The Zika ThreatASM Acts to Counter Zika Virus Outbreak.
The safe handling of microorganisms in the teaching laboratory is a top priority. However, in the absence of a standard set of biosafety guidelines tailored to the teaching laboratory, individual educators and institutions have been left to develop their own plans. This has resulted in a lack of consistency, and differing levels of biosafety practices across institutions. Influenced by the lack of clear guidelines and a recent outbreak of Salmonella infections that was traced backed to teaching laboratory exposures, the Education Board of the American Society for Microbiology charged a task force to develop a uniform set of biosafety guidelines for working with microorganisms in the teaching laboratory. These guidelines represent best practices for safely handling microbes, based on the safety requirements found in the Centers for Disease Control and Prevention's (CDC)'s Biosafety in Microbiological and Biomedical Laboratories (BMBL). Guidelines for safely handling microbes at both biosafety level 1 (BSL1) and at biosafety level 2 (BSL2) were developed. The guidelines are brief by design for ease of use and provide educators with a clear and consistent way to safely work with microorganisms in the teaching laboratory.
ASM Guidelines for Biosafety in Teaching Laboratories: Building a Culture of Biosafety (webinar recording, June 2014) - Led by two members of the ASM Task Committee on Laboratory Safety, this webinar discusses the multistate outbreak of disease associated with teaching microbiology laboratories, compares and contrasts laboratory safety procedures for BSL-1 and BSL-2, and helps viewers integrate ASM’s required and recommended practices into teaching laboratories. Click the link above or the image for webinar learning outcomes, the webinar recording, and ancillary materials.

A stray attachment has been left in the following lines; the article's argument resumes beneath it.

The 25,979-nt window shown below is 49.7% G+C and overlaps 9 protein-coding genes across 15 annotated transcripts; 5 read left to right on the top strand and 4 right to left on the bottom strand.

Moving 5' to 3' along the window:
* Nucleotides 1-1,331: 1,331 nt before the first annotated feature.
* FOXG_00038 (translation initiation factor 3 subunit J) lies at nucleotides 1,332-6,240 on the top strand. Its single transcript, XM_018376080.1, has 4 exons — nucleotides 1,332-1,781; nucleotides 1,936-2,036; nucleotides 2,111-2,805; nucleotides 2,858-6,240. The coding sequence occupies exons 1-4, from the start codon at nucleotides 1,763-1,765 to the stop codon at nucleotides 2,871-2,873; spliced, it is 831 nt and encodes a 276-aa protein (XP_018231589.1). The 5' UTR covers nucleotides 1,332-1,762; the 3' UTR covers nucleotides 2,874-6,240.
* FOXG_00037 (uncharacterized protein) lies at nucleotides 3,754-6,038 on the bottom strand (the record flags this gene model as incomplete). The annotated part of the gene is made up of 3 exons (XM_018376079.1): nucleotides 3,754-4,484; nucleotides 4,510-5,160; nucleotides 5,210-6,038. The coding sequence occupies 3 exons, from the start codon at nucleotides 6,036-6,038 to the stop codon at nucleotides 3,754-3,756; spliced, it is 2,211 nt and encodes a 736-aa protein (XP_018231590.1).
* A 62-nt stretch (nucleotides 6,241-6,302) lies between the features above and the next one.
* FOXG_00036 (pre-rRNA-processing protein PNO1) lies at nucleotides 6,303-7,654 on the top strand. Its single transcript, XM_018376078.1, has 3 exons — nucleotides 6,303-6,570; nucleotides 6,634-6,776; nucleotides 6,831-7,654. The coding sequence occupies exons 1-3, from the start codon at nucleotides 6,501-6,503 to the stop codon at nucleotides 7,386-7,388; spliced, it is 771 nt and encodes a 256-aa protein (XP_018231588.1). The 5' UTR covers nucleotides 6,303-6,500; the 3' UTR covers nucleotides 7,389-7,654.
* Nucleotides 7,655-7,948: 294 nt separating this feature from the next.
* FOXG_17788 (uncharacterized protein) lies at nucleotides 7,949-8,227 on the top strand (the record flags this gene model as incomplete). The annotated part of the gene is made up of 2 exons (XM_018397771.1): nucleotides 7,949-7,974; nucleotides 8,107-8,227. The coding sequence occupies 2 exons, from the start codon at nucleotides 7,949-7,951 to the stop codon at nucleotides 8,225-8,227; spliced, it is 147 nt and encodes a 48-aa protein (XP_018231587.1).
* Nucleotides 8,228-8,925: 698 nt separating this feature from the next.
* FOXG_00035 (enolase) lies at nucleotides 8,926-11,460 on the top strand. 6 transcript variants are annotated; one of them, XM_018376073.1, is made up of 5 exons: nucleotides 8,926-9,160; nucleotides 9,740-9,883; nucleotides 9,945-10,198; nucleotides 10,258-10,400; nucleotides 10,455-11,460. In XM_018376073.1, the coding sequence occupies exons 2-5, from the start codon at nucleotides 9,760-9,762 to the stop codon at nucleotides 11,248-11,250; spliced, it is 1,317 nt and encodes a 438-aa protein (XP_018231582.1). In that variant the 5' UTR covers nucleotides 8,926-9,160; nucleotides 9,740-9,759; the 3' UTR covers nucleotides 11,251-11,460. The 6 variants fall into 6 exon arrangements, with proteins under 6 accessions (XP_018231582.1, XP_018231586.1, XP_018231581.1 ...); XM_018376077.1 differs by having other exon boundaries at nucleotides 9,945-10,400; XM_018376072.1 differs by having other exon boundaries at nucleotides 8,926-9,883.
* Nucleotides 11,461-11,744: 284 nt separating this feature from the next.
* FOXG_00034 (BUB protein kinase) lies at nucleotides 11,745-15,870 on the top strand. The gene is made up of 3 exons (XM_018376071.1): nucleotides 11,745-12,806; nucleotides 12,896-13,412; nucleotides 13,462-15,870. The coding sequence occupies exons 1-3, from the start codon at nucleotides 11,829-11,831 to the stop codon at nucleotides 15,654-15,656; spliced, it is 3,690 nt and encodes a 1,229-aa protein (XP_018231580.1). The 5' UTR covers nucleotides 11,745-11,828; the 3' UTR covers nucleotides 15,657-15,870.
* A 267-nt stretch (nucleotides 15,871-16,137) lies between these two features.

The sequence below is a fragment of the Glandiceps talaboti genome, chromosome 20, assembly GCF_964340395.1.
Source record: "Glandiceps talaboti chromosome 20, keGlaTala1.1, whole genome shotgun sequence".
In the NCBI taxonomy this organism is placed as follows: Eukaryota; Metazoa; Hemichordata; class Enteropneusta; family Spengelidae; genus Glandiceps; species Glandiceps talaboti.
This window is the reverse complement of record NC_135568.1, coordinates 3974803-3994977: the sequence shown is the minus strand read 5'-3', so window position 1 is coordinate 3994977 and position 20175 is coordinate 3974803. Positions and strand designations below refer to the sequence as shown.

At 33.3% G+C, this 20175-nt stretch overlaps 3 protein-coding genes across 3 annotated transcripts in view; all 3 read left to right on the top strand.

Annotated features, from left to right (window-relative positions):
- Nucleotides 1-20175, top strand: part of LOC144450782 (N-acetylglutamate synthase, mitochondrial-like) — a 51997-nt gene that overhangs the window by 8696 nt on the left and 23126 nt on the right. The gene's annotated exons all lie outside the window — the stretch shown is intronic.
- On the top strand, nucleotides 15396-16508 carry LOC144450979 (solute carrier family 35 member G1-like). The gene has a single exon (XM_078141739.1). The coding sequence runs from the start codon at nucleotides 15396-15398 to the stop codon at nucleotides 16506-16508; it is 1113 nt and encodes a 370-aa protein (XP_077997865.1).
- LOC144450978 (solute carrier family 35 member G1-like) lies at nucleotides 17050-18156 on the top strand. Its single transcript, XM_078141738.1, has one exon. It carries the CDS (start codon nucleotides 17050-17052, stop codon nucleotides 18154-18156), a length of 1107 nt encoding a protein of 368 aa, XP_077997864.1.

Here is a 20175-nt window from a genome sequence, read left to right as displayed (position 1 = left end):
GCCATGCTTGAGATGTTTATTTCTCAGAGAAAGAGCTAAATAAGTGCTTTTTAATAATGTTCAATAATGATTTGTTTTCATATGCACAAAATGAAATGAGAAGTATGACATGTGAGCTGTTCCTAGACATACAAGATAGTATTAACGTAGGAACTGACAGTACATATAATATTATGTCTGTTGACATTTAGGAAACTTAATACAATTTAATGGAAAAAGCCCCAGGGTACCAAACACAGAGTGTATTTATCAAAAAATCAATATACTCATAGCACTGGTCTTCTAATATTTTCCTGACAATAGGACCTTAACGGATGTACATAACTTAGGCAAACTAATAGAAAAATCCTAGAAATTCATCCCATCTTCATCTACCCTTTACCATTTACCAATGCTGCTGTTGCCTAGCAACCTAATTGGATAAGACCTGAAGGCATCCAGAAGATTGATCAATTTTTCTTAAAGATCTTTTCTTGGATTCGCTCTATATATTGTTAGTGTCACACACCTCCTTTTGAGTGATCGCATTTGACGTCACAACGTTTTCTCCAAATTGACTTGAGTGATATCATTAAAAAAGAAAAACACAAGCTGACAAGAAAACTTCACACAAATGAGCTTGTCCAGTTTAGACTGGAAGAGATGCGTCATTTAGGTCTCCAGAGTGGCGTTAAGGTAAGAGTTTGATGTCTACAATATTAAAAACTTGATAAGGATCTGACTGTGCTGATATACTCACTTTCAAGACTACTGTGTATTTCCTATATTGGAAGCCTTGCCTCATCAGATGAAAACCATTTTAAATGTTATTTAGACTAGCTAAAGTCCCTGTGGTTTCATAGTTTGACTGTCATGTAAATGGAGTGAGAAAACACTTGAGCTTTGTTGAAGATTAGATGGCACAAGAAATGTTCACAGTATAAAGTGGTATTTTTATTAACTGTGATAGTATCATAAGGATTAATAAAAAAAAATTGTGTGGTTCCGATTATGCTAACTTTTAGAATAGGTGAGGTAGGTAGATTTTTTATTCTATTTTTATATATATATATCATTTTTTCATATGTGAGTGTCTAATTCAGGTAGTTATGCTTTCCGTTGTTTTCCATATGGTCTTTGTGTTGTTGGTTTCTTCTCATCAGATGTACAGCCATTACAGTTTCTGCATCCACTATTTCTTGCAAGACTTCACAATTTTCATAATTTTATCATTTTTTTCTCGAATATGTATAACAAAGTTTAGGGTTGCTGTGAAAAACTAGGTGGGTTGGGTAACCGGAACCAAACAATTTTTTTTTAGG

Behind the guidelines: The initial guidelines were reviewed in December 2011 by a small group of individuals including biological safety professionals, CDC personnel, and microbiology educators. Based on their comments, the guidelines were revised and sent out for further review in February 2012 through a survey of microbiology educators targeted at the ASM educator community. Approximately 1,400 individuals received a request to complete the survey and 400 individuals submitted survey results, representing a 30% response rate. Based on the survey feedback, the guidelines were revised again and presented in draft form to all attendees at the ASM Conference on Microbiology Education (ASMCUE) as well as the Division W business meeting during the ASM General Meeting in June 2012. After further revisions, a final call for input on the guidelines went out to the ASM membership in the fall of 2012. The final version of the guidelines, along with a discussion of their development, was subsequently published in ASM’s Journal of Microbiology & Biology Education in 2013:
Emmert, E. (2013). Biosafety Guidelines for Handling Microorganisms in the Teaching Laboratory: Development and Rationale. Journal of Microbiology & Biology Education, 14(1). doi:10.1128/jmbe.v14i1.531